College divided on issue of smoking on campus

By Samantha Dennis:

Converting City College into a smoke-free campus has been a discussion topic for many years, but soon it may become a reality.

 Campus police have received calls from students and faculty complaining about smoking on campus near doorways, which can lead to cigarette smoke billowing through the hallways and into classrooms.

The current smoking regulations state that smoking is prohibited within 20 feet of any doorway, although this regulation has not been strictly enforced or abided by.

 “There is a push for a smoke-free campus,” City College police officer Erica McGlaston said. “It’s only a matter of time until it’s enforced.”

 Although a draft was composed in 2009 to push the need for a smoke-free campus, no action was taken.

The draft focused on solutions to reduce health factors associated with environmental tobacco smoke (ETS), also known as secondhand smoke.

According to the draft, ETS contains “more than 4,000 chemicals, many which are toxic and known to cause cancers. ETS has been classified by the Environmental Protection Agency as a known human carcinogen.”

The purpose of the draft was to provide a healthy environment for students and faculty on campus by designating certain areas on campus as “designated smoking areas.”

To some smokers on campus, the plan seems to be a good idea.

“It’s reasonable, as long as areas aren’t a burden to get to,” student Cara Stucker said. “I smoke, but I don’t want to disrespect others who don’t.”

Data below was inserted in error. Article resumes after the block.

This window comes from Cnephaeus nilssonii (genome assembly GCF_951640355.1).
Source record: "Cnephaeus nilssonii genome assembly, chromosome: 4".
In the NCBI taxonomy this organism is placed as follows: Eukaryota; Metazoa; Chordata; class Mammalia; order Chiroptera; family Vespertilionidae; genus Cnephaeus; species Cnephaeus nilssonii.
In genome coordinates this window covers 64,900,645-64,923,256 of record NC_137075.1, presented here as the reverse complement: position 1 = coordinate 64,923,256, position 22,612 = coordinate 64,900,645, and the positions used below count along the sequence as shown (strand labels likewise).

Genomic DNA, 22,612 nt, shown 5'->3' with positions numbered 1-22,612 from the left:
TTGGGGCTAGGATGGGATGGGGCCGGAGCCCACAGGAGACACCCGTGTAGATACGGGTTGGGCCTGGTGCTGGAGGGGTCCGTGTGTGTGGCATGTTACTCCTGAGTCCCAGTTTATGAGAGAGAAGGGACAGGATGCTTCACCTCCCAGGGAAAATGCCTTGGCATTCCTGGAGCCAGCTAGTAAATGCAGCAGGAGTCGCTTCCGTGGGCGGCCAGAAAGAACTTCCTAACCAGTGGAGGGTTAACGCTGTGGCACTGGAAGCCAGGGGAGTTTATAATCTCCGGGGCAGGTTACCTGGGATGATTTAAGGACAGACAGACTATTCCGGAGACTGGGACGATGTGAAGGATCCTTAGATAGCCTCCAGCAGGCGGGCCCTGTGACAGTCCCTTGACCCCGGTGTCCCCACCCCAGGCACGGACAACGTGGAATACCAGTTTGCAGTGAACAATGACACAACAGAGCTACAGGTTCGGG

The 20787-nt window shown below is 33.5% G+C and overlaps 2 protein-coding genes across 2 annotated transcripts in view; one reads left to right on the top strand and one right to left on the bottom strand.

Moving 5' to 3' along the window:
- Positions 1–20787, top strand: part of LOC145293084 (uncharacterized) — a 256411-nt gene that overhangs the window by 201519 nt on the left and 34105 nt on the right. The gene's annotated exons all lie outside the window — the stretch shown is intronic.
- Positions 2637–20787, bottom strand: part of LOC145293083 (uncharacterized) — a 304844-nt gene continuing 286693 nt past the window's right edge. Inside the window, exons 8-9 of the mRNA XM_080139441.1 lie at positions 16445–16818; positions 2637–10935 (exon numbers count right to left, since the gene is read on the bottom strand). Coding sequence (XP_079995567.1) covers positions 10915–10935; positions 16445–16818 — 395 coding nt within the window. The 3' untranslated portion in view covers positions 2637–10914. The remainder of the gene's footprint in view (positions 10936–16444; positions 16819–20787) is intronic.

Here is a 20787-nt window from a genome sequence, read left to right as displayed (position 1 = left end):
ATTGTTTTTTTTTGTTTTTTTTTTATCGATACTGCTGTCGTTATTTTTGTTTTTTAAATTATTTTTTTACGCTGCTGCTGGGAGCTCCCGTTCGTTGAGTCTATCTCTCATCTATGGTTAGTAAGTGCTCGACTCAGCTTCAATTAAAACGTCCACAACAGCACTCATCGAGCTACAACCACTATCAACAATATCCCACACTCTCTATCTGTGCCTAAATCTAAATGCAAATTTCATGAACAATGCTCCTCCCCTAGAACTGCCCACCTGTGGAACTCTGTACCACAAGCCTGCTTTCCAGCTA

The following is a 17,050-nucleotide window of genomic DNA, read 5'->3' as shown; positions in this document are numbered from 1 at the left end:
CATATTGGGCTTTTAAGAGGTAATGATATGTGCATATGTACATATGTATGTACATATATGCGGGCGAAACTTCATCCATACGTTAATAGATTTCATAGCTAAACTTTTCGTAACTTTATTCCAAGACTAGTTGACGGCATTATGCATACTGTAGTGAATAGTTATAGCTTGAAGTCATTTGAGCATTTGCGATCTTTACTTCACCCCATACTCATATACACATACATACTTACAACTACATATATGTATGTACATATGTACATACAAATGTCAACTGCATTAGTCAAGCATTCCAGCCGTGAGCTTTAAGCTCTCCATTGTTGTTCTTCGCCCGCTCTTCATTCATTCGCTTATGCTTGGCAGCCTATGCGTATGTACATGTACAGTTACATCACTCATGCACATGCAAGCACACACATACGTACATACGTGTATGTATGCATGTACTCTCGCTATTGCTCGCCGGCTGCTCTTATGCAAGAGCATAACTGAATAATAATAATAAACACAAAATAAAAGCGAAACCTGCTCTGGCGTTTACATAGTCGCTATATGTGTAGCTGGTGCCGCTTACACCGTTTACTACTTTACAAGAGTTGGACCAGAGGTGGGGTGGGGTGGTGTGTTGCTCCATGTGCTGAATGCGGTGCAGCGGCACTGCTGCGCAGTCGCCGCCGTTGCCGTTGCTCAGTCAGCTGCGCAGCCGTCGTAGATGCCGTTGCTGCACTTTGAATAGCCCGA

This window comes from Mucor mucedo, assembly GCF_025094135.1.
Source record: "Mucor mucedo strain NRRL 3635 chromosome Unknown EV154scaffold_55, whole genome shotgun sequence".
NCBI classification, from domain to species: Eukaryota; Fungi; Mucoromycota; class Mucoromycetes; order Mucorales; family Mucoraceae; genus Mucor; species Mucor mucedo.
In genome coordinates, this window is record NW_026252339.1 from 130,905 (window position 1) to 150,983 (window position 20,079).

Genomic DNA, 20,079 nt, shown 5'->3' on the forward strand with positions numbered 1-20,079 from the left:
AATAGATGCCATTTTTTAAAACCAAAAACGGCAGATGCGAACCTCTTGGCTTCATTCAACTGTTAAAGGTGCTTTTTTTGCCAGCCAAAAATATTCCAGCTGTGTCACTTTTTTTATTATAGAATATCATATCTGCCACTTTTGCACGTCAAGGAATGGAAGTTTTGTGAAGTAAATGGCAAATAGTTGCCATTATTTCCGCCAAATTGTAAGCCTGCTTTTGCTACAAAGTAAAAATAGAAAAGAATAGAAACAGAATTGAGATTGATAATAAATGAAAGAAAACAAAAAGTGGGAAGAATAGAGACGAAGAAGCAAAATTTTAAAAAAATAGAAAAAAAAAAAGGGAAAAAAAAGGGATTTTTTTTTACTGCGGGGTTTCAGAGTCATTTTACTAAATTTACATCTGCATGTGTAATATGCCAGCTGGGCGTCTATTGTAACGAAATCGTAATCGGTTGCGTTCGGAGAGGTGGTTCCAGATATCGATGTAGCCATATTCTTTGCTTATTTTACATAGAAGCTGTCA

Oscar Pena, president of Associated Students Council, plans to bring the topic to the agenda at the next participatory governance committee meeting.

To enforce a smoke-free campus with designated smoking areas, the plan must be passed on all nine City College locations.

Designated smoking areas will also help with the littering problem that has become overwhelming due to cigarettes butts being tossed on the ground all over campus.

Special receptacles will need to be put in these areas to maintain a safe environment.

There have been instances of students trying to be cleanly by throwing their cigarettes in trash cans, but this has caused fires.

“If you want to smoke, knock yourself out, just don’t trash the campus,” Vince Paratore, a non-smoker and management instructor in the Culinary Department said. “There should definitely be more receptacles put in place to handle the littering problem.”

Students, faculty and campus police have all received complaints about smoking on campus.

A prominent area that smoking seems to be an issue is in Cloud Hall. The crosswind tends to blow the smoke into doorways that are primarily open throughout the school day.

“People complain left and right,” Associated Students Vice President of Administration Deltrice Boyd said. “It is a goal for AS Council to [designate smoking areas] this year.”

According to a list by the American Nonsmokers’ Rights Foundation, other nearby colleges have also enforced smoke-free policies including Contra Costa College, Skyline College and San Francisco State University.

“We are looking to San Francisco State as a resource for enforcement,” McGlaston said.

A Healthy Me, a nutrition and wellness program that targets reaching your health goals, includes workshops on tobacco and smoking cessation which is useful for students seeking help to quit smoking.

Student Health Services is focused on bettering the students health on campus by coordinating such programs and workshops.

The Health Center is able to do a test on students to show them the percentage of carbon monoxide levels in their system. Carbon monoxide is a poisonous gas that is neither visible or scented. It is produced in car exhaust, a variety of fumes and from tobacco smoke.

“Smoking on campus is of importance to Student Health Services,” Department Chair of Student Health Services Paula Cahill said.

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